In 1990, a local newspaper, the Midland Chronicle, selected the following correspondence in their ‘Letter of the Week’:
‘Many of our young people are now becoming ‘Environmentally conscious’, and rightly so. How curious then that they choose to ignore their own contribution to ‘Visual Pollution’ in dress and hair styles, bones through the noses and whatnots. Anything outrageous goes, and of course anything seen on television is a must, despite the obvious low mentality of the actors and the scriptwriters involved, especially those that ‘provide’ the scripts for so called ‘reality’ shows. To these addicts everything seen on the screen is real and must be aped.
Now we have burly bricklayers wearing pony tales, copying their screen idols. We have navvies wearing earrings and brandishing tattooes. Who is brainwashing our young? Those who do not have a brain to wash of course.
We read the our very clever medical scientists can now produce the predetermine sex of the child – how long will it be before they bring forth into the world the sociialists dream – a sexless creature?
Name and address supplied’
Although it was taken several years earlier, this photograph could have been from that year. In urban areas such as this, punk has proved evergreen and young people’s dress style continued to attract approbation, no matter what decade.
It was taken in the town centre of Tipton, near a relatively new precinct where there was a Co-op, a butcher, a betting shop, a library, a job centre, a fish’n’chip shop and a weekly open market, the one time it seemed busy. Things were not what they once were in these towns. As a borough, Sandwell consisted of several towns – West Bromwich, Tipton, Wednesbury, Smethwick, Oldbury, Blackheath, Cradley Heath, Bearwood – each with their own distinctive characteristics, affiliations and idiosyncrasies. Here the Bus was an effective mobile resource reaching out to different communities and locales.
In 1983, parked up in Owen Street, Tipton, the Bus set up a self-portrait studio, held an exhibition of old photographs of the area, invited people to bring in and display their own personal photographs and share their stories. On the colder days, the Tipton punks found a warmer space to hang out and a welcome cup of tea. To the question, ‘What are you doing today?’ they replied: ‘Nothing. Waiting for the Christmas dole.’ Youth unemployment was particularly high in this area; in the past three years unemployment in Great Britain rose by 143 per cent, in the West Midlands by 192 per cent. Large companies were choosing to invest abroad and the older industrial areas were falling behind. Listening to bands like The Exploited, Discharge, GBH or the Anti Nowhere League made more sense than listening to the platitudes of politicians.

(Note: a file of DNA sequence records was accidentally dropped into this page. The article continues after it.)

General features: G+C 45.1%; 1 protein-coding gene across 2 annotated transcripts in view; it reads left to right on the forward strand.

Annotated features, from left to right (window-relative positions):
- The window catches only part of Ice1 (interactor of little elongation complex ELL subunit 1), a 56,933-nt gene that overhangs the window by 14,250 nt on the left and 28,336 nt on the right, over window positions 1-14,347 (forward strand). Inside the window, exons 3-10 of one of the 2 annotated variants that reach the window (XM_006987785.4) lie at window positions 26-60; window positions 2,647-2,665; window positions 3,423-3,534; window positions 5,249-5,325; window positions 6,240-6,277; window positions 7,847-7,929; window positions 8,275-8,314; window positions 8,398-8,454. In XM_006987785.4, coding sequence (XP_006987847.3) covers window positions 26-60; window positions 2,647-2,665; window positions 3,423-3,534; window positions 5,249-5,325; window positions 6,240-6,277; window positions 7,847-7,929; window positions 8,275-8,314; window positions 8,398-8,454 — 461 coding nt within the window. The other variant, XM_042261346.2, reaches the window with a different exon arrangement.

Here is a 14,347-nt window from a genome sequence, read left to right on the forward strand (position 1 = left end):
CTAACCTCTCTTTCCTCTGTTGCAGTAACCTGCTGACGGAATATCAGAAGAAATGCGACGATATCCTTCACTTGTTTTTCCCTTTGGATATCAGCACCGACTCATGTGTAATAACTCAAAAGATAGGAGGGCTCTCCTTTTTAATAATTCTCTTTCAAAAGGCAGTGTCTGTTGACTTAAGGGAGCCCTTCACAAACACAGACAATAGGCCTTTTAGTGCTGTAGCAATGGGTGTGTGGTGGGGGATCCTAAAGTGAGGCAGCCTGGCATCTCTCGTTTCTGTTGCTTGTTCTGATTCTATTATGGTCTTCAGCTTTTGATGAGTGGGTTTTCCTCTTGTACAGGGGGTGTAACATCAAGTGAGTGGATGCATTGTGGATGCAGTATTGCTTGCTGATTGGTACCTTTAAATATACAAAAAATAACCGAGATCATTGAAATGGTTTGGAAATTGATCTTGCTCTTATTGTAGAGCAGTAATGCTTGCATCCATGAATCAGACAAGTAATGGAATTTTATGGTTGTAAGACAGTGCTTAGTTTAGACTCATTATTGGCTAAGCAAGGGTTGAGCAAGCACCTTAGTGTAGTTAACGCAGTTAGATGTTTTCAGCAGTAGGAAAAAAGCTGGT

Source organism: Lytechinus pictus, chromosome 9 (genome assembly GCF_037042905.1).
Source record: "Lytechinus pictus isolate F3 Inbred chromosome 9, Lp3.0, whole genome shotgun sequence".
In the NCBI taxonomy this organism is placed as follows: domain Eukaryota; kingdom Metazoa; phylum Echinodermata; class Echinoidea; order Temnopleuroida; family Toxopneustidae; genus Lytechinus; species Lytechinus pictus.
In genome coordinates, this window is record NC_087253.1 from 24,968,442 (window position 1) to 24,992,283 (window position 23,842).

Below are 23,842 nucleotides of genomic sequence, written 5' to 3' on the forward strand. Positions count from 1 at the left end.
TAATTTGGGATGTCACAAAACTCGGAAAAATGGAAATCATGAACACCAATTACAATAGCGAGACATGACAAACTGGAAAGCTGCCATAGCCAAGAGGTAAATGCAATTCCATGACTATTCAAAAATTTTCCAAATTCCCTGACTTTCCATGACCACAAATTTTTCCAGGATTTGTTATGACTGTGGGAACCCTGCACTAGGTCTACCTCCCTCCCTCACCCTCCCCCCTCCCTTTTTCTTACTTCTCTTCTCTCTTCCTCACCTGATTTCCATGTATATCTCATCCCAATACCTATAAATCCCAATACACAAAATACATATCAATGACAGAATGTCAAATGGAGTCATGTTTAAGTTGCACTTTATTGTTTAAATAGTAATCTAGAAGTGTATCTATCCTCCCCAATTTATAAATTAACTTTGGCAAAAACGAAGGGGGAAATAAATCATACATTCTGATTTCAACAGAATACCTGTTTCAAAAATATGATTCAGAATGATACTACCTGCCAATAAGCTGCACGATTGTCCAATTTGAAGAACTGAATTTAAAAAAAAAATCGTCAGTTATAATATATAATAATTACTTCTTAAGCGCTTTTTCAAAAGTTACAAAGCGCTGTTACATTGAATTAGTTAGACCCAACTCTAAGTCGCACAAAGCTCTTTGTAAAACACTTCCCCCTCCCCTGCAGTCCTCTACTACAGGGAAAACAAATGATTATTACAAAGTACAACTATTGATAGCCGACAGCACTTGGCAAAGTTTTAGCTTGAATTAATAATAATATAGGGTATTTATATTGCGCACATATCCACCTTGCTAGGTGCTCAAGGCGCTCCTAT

Derek Jones worked with Jubilee as an environmental artist in this period. It wasn’t the only thing he did. He recalls working on the Bus with these punks in Tipton. He recalls: “We got them on the Bus and did some portraiture with them in the darkroom and talked about their culture and identity and image. One lad said, ‘If I dress normally, in a suit for an interview or something, I don’t feel myself. Only when I’m wearing these clothes I feel like me.’ They were dressed in leathers and safety pins and their hair up here but underneath their facade of punkism, they were just teenagers and they were fine. They just preferred to be dressed up in that way. And they were pretty scary. People were looking at us, thinking what’s the heck’s going on there? They were glue sniffing as well. I remember when we had a show of their photographs in the Bus and took it round various people and the one woman said to us, ‘These lads are really nice, aren’t they? I’ve had a really good chat with them. If I’d have seen them walking down the road I’d have crossed over, but they’re actually nice lads’. You just think, well that illustrates what prejudice is really.”